What if in the future there was a special room for your children in homes everywhere, a nursery they could play in with walls that created whatever scene you wanted, that was so lifelike it was like you were there? Well, that’s exactly the future that’s described in the short story The Veldt by Ray Bradbury. Inspired by The Veldt, I wrote a creative writing piece describing my own version of the scene in the nursery, a creepy, haunted woods, with a distinctive mood using connotation. Enjoy!
Someone had forgotten to lock the nursery door again — the door was cracked opened, a sliver of light crept out, muffled sounds slinking through the gaps. This would surely disturb the happy family fast asleep down the hall in their Happy Life Home. The door slid open smoothly, the carpet soft and plush. Then, the walls sprang to life…
A strip of glowing moon sneaked through the branches, illuminating the beaten trail stretching out into the vast darkness. Frigid wind swept past, a bitter chill rustling the few dry leaves still clinging onto the arms of the monstrous trees. Then silence. The gloomy limbs swayed, almost as if beckoning out towards any unfortunate soul who happened to chance upon them, as if ready to grab you. The trees were dressed in shadows, looming out with their gaping black smirks. The forest seemed to never end; towering silhouettes shadowing the ground, the starless sky circling overhead, and screams echoing through the wind.
Wails, whispers and moans of the dead floated in the breeze. The souls of the animals and people who had been here before screamed their silent screams with each gust of wind. The complete absence of life in the barren woods, without a single living being making a sound, was unsettling. Then, up ahead on the trail, a stream of moonlight shifted and shone onto the ground, exposing something that had lay hidden in the shadows up until now — a dying deer lay on it’s side, her throat slit, fresh blood bubbling out. She struggled to look up, the luminescent moon the last thing she saw before closing her eyes for the last and final time. It suddenly seemed like there was an invisible killer haunting the woods, hiding among the shadows, ready to pounce onto it’s next poor victim.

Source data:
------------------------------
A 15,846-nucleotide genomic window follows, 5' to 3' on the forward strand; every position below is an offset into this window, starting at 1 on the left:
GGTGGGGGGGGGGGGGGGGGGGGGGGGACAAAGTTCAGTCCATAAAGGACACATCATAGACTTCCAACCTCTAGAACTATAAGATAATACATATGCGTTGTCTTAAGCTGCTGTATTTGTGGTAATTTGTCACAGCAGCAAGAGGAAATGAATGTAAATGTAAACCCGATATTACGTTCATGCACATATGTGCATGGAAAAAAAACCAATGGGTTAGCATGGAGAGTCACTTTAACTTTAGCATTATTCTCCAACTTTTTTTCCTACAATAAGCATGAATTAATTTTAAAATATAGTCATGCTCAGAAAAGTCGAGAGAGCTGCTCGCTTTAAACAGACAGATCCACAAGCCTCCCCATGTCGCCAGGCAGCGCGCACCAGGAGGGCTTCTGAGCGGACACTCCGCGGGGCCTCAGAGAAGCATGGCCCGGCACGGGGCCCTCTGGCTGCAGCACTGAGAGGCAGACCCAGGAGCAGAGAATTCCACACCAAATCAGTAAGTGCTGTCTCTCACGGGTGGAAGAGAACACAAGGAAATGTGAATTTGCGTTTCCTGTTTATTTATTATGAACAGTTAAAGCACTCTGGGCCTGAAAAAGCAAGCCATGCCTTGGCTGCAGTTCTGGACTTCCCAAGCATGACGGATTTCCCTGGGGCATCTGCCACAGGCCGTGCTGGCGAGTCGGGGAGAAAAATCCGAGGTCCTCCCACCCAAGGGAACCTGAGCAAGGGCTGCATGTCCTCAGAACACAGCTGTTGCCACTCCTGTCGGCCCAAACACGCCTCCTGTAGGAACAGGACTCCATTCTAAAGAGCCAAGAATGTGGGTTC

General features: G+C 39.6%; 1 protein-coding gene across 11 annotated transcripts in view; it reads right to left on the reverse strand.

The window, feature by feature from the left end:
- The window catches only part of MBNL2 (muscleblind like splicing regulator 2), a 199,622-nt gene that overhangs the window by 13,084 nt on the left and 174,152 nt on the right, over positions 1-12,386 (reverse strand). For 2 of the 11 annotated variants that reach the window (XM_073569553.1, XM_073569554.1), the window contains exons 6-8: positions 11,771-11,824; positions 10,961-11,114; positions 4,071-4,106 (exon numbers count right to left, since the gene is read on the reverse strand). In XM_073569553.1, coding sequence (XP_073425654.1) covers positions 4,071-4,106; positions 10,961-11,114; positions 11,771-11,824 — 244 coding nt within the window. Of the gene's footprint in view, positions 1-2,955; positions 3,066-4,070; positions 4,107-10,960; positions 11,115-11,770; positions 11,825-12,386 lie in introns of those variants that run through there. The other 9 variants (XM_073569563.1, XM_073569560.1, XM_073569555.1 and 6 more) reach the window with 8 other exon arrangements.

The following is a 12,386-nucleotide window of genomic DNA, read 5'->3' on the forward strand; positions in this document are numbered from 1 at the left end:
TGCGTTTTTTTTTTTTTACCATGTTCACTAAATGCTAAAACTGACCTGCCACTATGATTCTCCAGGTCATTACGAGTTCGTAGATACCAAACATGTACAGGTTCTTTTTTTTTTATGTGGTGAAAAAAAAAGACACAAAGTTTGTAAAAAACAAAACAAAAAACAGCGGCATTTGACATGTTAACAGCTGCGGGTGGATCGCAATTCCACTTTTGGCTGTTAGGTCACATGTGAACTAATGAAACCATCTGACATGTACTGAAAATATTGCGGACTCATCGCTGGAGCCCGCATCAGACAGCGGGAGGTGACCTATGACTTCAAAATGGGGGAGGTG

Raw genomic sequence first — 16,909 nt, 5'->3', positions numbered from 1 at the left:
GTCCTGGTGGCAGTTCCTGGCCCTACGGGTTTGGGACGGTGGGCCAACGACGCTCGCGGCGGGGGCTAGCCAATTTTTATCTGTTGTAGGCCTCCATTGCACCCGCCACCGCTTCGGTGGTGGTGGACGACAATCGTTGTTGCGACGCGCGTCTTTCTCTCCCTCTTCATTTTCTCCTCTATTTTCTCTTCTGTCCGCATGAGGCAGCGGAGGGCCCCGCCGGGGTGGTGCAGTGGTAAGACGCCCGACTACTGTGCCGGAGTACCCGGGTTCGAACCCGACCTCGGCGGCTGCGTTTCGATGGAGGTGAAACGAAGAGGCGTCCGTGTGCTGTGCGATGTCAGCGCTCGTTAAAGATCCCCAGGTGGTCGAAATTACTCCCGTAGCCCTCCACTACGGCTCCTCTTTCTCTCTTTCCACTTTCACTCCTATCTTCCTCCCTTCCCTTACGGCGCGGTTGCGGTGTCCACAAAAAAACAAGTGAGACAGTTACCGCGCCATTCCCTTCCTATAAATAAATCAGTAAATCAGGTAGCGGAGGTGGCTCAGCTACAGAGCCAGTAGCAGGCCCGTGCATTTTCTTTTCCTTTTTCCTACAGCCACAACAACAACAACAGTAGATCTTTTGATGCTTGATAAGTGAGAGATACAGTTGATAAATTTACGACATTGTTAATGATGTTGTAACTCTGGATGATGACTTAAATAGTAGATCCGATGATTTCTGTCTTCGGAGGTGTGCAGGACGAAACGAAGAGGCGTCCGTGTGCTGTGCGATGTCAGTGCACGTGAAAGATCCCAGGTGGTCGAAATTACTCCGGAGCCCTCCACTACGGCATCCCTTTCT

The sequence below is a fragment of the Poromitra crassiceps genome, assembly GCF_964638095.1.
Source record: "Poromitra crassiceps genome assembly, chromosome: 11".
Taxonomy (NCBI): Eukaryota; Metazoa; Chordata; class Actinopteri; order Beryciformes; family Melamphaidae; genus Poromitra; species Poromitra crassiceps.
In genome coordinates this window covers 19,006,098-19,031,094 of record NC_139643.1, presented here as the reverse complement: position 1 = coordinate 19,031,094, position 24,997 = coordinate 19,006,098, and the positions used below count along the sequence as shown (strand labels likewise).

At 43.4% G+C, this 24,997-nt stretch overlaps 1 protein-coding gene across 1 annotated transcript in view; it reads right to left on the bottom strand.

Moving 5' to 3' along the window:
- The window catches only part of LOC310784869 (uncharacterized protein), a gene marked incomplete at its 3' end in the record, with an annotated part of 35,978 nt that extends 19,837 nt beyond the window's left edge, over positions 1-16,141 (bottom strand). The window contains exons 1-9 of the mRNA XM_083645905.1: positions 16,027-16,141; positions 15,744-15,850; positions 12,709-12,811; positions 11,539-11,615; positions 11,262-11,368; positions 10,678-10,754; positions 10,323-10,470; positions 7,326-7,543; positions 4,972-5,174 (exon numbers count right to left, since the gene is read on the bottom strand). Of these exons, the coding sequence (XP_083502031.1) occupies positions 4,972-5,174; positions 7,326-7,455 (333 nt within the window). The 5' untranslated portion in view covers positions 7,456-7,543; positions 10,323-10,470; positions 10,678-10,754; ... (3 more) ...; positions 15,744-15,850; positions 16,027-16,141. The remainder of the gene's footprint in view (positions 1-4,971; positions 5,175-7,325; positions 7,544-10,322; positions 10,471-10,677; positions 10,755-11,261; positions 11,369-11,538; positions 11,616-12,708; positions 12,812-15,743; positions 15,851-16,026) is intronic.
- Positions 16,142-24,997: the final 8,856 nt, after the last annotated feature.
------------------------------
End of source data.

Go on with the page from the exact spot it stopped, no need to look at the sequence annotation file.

The shadows grew longer, the darkness sweeping over everything. The moonlight’s cruel rays frowned down, catching hold of the skeletal trees, bathing them in an eerie, silver light. The thickness of the menacing darkness seemed to be to be too much for any sort of life other than the sinister trees, hiding among the shadows. A heavy layer of mist crept in, slinking through and trees slimily, casting what little you could see in a murky, hazy cloud. A wolf let loose a desperate cry in the distance — at last there was a sign of life. That is, until it was abruptly cut off in the middle and it was silence once again. The malevolent presence settled on the forest again; the moon continued it’s harsh glare, the bitter wind raked past the bare branches, and the fog continued to descend upon the dilapidated path.
The walls had suddenly became blank again. The nursery was completely dark now, and everything was still and quiet in the Happy Life Home. But far, far, away you could still hear the echoes of that haunted forest. Anyone and everyone was prey in those woods.
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